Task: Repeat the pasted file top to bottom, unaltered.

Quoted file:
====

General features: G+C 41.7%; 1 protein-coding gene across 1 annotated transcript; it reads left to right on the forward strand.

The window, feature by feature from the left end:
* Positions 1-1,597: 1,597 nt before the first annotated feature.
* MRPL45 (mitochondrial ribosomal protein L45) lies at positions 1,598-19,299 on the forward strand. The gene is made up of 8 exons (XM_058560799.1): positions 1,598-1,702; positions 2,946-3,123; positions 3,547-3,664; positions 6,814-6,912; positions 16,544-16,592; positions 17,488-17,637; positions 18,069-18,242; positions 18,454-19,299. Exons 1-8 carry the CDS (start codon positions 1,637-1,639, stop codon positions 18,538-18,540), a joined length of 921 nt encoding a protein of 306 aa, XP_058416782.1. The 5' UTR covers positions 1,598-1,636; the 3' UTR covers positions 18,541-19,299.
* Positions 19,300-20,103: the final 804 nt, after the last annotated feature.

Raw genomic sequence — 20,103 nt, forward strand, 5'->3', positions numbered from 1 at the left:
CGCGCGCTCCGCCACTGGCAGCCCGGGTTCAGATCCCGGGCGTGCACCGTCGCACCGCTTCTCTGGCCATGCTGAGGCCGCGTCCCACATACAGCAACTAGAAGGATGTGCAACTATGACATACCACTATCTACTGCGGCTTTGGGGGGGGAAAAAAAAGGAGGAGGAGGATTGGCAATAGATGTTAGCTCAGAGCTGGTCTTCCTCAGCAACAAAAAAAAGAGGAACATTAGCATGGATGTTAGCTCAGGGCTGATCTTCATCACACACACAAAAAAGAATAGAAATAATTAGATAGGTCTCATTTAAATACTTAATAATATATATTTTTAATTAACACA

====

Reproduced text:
General features: G+C 41.7%; 1 protein-coding gene across 1 annotated transcript; it reads left to right on the forward strand.

The window, feature by feature from the left end:
* Positions 1-1,597: 1,597 nt before the first annotated feature.
* MRPL45 (mitochondrial ribosomal protein L45) lies at positions 1,598-19,299 on the forward strand. The gene is made up of 8 exons (XM_058560799.1): positions 1,598-1,702; positions 2,946-3,123; positions 3,547-3,664; positions 6,814-6,912; positions 16,544-16,592; positions 17,488-17,637; positions 18,069-18,242; positions 18,454-19,299. Exons 1-8 carry the CDS (start codon positions 1,637-1,639, stop codon positions 18,538-18,540), a joined length of 921 nt encoding a protein of 306 aa, XP_058416782.1. The 5' UTR covers positions 1,598-1,636; the 3' UTR covers positions 18,541-19,299.
* Positions 19,300-20,103: the final 804 nt, after the last annotated feature.

Raw genomic sequence — 20,103 nt, forward strand, 5'->3', positions numbered from 1 at the left:
CGCGCGCTCCGCCACTGGCAGCCCGGGTTCAGATCCCGGGCGTGCACCGTCGCACCGCTTCTCTGGCCATGCTGAGGCCGCGTCCCACATACAGCAACTAGAAGGATGTGCAACTATGACATACCACTATCTACTGCGGCTTTGGGGGGGGAAAAAAAAGGAGGAGGAGGATTGGCAATAGATGTTAGCTCAGAGCTGGTCTTCCTCAGCAACAAAAAAAAGAGGAACATTAGCATGGATGTTAGCTCAGGGCTGATCTTCATCACACACACAAAAAAGAATAGAAATAATTAGATAGGTCTCATTTAAATACTTAATAATATATATTTTTAATTAACACA